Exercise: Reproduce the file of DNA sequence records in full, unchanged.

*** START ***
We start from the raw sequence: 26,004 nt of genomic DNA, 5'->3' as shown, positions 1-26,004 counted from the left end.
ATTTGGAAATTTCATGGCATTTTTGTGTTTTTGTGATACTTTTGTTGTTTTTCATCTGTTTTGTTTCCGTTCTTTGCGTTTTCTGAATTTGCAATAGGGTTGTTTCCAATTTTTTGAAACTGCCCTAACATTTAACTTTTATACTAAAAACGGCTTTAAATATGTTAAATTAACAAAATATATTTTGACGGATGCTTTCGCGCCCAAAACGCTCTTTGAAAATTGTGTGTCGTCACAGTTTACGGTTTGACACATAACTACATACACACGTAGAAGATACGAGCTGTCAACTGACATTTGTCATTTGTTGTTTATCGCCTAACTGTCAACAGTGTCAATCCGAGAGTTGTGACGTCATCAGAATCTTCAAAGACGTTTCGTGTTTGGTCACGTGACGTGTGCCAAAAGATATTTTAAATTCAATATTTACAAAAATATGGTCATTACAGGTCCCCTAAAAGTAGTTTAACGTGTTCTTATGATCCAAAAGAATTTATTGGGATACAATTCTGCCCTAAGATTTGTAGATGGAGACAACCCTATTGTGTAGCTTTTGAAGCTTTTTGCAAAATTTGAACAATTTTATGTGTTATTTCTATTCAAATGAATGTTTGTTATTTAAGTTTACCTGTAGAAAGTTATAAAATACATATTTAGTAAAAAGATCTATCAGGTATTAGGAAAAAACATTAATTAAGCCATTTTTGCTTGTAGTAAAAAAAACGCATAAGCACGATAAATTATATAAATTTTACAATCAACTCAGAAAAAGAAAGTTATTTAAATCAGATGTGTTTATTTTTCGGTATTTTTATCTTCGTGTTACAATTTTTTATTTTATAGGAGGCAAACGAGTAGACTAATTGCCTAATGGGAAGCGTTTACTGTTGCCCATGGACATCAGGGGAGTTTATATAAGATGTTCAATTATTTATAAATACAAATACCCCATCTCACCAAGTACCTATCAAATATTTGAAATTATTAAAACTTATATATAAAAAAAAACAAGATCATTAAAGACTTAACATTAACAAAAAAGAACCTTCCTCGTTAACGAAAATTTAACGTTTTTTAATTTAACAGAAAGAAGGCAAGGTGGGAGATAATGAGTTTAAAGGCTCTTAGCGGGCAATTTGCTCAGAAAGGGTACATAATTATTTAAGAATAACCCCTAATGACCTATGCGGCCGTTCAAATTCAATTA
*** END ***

We start from the raw sequence: 26,004 nt of genomic DNA, 5'->3' as shown, positions 1-26,004 counted from the left end.
ATTTGGAAATTTCATGGCATTTTTGTGTTTTTGTGATACTTTTGTTGTTTTTCATCTGTTTTGTTTCCGTTCTTTGCGTTTTCTGAATTTGCAATAGGGTTGTTTCCAATTTTTTGAAACTGCCCTAACATTTAACTTTTATACTAAAAACGGCTTTAAATATGTTAAATTAACAAAATATATTTTGACGGATGCTTTCGCGCCCAAAACGCTCTTTGAAAATTGTGTGTCGTCACAGTTTACGGTTTGACACATAACTACATACACACGTAGAAGATACGAGCTGTCAACTGACATTTGTCATTTGTTGTTTATCGCCTAACTGTCAACAGTGTCAATCCGAGAGTTGTGACGTCATCAGAATCTTCAAAGACGTTTCGTGTTTGGTCACGTGACGTGTGCCAAAAGATATTTTAAATTCAATATTTACAAAAATATGGTCATTACAGGTCCCCTAAAAGTAGTTTAACGTGTTCTTATGATCCAAAAGAATTTATTGGGATACAATTCTGCCCTAAGATTTGTAGATGGAGACAACCCTATTGTGTAGCTTTTGAAGCTTTTTGCAAAATTTGAACAATTTTATGTGTTATTTCTATTCAAATGAATGTTTGTTATTTAAGTTTACCTGTAGAAAGTTATAAAATACATATTTAGTAAAAAGATCTATCAGGTATTAGGAAAAAACATTAATTAAGCCATTTTTGCTTGTAGTAAAAAAAACGCATAAGCACGATAAATTATATAAATTTTACAATCAACTCAGAAAAAGAAAGTTATTTAAATCAGATGTGTTTATTTTTCGGTATTTTTATCTTCGTGTTACAATTTTTTATTTTATAGGAGGCAAACGAGTAGACTAATTGCCTAATGGGAAGCGTTTACTGTTGCCCATGGACATCAGGGGAGTTTATATAAGATGTTCAATTATTTATAAATACAAATACCCCATCTCACCAAGTACCTATCAAATATTTGAAATTATTAAAACTTATATATAAAAAAAAACAAGATCATTAAAGACTTAACATTAACAAAAAAGAACCTTCCTCGTTAACGAAAATTTAACGTTTTTTAATTTAACAGAAAGAAGGCAAGGTGGGAGATAATGAGTTTAAAGGCTCTTAGCGGGCAATTTGCTCAGAAAGGGTACATAATTATTTAAGAATAACCCCTAATGACCTATGCGGCCGTTCAAATTCAATTA